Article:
US 4185866 A
A compact, internal-external gripper apparatus for use with an industrial robot utilizes a sliding block actuated toggle linkage to apply an input force to a pair of finger supports in a fully enclosed housing. Pressure is selectively supplied to each end of the sliding block to reciprocably move it along an internal way system with a unidirectional spring assist in the workpiece clamping position.
1. An apparatus for grasping objects, comprising:
(a) a gripper housing having an enclosed internal way system;
(b) a pair of fingers pivotally supported in said housing, each of the fingers being on opposite sides of the way system with respect to the other;
(c) an actuator block slidably fitted into said way system for axial movement therethrough, said block having two axial end portions adapted to receive an actuator input force;
(d) a mechanical linkage pivotally connecting a portion of the actuator block disposed between said axial end portions to a portion of each of said fingers offset from the finger pivot for applying a gripper input force to each finger as the actuator block undergoes axial movement; and
(e) means for selectively applying a compressive actuator input force to the axial end portions of the actuator block to slide said block in said way system.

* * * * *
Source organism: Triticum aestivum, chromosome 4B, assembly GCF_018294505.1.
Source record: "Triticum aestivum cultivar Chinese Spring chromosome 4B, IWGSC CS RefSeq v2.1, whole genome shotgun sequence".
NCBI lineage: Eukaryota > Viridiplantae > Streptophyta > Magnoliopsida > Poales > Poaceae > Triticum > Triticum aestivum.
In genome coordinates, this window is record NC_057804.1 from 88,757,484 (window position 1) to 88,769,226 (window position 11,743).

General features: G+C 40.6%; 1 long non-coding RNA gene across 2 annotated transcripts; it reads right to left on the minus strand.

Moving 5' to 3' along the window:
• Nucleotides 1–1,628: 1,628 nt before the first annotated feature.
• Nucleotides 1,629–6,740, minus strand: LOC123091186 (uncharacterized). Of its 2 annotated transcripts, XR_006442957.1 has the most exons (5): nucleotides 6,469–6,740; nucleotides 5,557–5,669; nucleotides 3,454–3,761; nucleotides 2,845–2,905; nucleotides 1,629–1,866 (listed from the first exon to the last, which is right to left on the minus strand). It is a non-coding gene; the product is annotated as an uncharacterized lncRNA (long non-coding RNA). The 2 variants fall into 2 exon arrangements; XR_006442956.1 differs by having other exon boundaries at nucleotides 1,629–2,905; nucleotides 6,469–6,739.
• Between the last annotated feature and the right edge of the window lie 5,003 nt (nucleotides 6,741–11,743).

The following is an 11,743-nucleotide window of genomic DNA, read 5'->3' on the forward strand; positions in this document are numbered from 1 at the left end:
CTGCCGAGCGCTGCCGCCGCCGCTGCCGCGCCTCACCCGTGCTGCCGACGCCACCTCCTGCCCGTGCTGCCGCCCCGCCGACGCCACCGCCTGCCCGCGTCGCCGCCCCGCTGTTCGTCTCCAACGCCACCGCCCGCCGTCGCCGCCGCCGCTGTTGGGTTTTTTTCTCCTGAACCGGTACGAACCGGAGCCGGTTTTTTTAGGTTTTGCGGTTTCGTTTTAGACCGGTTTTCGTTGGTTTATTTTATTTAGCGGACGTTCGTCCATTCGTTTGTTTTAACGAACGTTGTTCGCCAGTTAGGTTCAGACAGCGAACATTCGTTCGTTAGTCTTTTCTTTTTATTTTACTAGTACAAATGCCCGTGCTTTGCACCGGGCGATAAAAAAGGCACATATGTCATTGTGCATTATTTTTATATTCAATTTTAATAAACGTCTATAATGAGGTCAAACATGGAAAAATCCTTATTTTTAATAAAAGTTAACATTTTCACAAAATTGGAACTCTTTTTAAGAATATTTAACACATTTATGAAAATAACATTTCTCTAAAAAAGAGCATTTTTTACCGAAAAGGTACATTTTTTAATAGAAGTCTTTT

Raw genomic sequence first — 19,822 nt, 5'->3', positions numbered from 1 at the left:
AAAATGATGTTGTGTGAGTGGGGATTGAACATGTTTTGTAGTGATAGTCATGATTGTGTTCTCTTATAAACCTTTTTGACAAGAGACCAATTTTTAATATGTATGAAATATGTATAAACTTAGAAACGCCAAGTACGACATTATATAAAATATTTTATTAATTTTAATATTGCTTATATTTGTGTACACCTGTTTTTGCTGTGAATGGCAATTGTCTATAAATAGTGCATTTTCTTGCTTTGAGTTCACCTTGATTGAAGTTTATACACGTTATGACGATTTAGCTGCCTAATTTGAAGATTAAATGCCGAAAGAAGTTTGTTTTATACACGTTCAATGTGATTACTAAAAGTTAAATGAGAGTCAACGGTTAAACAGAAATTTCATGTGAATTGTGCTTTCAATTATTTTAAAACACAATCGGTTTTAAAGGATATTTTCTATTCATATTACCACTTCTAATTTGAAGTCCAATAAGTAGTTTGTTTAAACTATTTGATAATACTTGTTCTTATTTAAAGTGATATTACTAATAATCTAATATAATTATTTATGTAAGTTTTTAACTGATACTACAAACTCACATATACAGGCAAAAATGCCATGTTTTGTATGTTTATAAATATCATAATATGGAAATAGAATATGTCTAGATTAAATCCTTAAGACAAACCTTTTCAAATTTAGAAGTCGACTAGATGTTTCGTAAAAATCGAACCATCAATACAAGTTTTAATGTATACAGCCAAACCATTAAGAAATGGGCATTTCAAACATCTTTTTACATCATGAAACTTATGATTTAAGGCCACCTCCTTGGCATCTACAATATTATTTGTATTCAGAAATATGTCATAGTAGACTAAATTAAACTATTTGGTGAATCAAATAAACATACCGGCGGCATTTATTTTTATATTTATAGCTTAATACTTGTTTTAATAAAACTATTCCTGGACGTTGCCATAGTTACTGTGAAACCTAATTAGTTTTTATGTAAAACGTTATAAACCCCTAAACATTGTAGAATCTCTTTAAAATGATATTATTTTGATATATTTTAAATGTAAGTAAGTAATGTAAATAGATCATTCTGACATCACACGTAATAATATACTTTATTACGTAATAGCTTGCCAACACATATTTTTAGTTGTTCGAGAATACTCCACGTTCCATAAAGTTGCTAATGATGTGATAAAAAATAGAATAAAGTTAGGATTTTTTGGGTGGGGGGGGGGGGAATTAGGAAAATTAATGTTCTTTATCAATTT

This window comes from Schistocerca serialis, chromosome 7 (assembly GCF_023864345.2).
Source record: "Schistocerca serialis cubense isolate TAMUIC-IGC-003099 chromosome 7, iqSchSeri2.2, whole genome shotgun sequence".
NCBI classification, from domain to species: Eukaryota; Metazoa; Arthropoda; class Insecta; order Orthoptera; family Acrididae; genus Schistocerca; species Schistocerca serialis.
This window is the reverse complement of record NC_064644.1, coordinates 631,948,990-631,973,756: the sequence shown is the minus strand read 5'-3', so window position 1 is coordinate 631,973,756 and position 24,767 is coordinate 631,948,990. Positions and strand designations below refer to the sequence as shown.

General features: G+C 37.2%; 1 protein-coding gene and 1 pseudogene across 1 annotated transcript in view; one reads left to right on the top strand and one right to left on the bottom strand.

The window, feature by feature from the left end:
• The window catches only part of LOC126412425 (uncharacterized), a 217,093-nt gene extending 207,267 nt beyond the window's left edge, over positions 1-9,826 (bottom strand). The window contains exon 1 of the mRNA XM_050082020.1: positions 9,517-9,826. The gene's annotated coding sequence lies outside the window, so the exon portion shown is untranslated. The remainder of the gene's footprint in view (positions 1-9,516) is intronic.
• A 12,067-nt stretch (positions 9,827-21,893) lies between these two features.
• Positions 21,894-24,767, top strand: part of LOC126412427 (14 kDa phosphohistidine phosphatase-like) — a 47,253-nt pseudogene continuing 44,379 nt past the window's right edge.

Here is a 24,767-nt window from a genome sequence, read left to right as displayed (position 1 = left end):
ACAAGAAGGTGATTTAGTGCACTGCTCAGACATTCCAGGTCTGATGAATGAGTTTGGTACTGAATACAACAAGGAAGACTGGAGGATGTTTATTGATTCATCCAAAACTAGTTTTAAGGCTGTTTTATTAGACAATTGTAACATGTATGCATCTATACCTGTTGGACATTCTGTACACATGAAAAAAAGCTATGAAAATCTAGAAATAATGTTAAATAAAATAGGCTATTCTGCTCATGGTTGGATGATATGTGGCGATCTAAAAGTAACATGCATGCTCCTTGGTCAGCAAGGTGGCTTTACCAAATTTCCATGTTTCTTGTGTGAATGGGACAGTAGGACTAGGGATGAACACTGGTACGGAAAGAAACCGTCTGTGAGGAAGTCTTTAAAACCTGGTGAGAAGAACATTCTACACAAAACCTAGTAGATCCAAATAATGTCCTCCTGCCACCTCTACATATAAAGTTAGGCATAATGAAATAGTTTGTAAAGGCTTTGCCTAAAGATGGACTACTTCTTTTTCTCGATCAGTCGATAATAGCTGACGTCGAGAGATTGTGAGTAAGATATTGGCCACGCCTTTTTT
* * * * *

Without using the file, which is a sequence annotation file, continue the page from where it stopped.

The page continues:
2. An apparatus as recited in claim 1 wherein said compressive actuator input force means includes a resilient biasing means bearing against one of the axial end portions tending to axially move the actuator block to a predetermined position within the way system.
3. An apparatus as recited in claim 1 wherein said compressive actuator input force means includes a fluid port within said way system for selectively applying fluid pressure to said actuator block.
4. An apparatus as recited in claim 1 wherein said compressive input force means includes fluid ports within said way system for selectively applying fluid pressure to each of the axial end portions of the actuator block, and a resilient biasing means bearing against one of said axial end portions tending to move the actuator block in a predetermined direction.
5. An apparatus as recited in claim 1 wherein said mechanical linkage is fully enclosed within the gripper housing.
6. An apparatus as recited in claim 1 wherein the way system has a substantially circular cross-section.
7. An apparatus as recited in claim 6 wherein the periphery of said way system is defined by the walls of said gripper housing.
8. An apparatus as recited in claim 1 wherein said mechanical linkage amplifies the actuator input force and applies said amplified force to said offset portion of said fingers.
9. An apparatus as recited in claim 1 wherein said way system has a substantially cylindrical configuration, and a portion of each of the fingers distal to said mechanical linkage, opposite the finger pivots, transverses an extension of the way system centerline.
10. An apparatus as recited in claim 9 wherein one of said distal finger portions passes through a slot in the distal portion of the other finger.
11. An apparatus for grasping objects, comprising:
(a) a gripper housing, having a cylindrical bore;
(b) a pair of end caps, closing the ends of said bore;